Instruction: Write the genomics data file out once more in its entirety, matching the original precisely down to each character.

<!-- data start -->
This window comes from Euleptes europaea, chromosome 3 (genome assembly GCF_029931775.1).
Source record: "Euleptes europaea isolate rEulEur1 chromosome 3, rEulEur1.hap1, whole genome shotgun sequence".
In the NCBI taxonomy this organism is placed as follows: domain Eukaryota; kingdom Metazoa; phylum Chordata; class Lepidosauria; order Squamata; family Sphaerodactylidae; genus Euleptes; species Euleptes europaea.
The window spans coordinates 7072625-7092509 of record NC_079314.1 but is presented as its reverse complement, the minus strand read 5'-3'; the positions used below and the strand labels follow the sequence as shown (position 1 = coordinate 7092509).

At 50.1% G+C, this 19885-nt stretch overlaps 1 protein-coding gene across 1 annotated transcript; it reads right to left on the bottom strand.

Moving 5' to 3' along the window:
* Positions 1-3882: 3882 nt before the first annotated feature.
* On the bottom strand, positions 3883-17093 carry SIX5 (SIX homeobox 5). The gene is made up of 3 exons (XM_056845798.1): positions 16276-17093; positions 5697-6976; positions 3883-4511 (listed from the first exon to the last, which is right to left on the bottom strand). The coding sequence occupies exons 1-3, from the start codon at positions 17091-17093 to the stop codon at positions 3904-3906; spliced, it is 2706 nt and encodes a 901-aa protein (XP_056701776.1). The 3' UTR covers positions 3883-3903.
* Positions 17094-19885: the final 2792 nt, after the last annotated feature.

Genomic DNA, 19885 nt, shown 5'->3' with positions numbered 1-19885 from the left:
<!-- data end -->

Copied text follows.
This window comes from Euleptes europaea, chromosome 3 (genome assembly GCF_029931775.1).
Source record: "Euleptes europaea isolate rEulEur1 chromosome 3, rEulEur1.hap1, whole genome shotgun sequence".
In the NCBI taxonomy this organism is placed as follows: domain Eukaryota; kingdom Metazoa; phylum Chordata; class Lepidosauria; order Squamata; family Sphaerodactylidae; genus Euleptes; species Euleptes europaea.
The window spans coordinates 7072625-7092509 of record NC_079314.1 but is presented as its reverse complement, the minus strand read 5'-3'; the positions used below and the strand labels follow the sequence as shown (position 1 = coordinate 7092509).

At 50.1% G+C, this 19885-nt stretch overlaps 1 protein-coding gene across 1 annotated transcript; it reads right to left on the bottom strand.

Moving 5' to 3' along the window:
* Positions 1-3882: 3882 nt before the first annotated feature.
* On the bottom strand, positions 3883-17093 carry SIX5 (SIX homeobox 5). The gene is made up of 3 exons (XM_056845798.1): positions 16276-17093; positions 5697-6976; positions 3883-4511 (listed from the first exon to the last, which is right to left on the bottom strand). The coding sequence occupies exons 1-3, from the start codon at positions 17091-17093 to the stop codon at positions 3904-3906; spliced, it is 2706 nt and encodes a 901-aa protein (XP_056701776.1). The 3' UTR covers positions 3883-3903.
* Positions 17094-19885: the final 2792 nt, after the last annotated feature.

Genomic DNA, 19885 nt, shown 5'->3' with positions numbered 1-19885 from the left: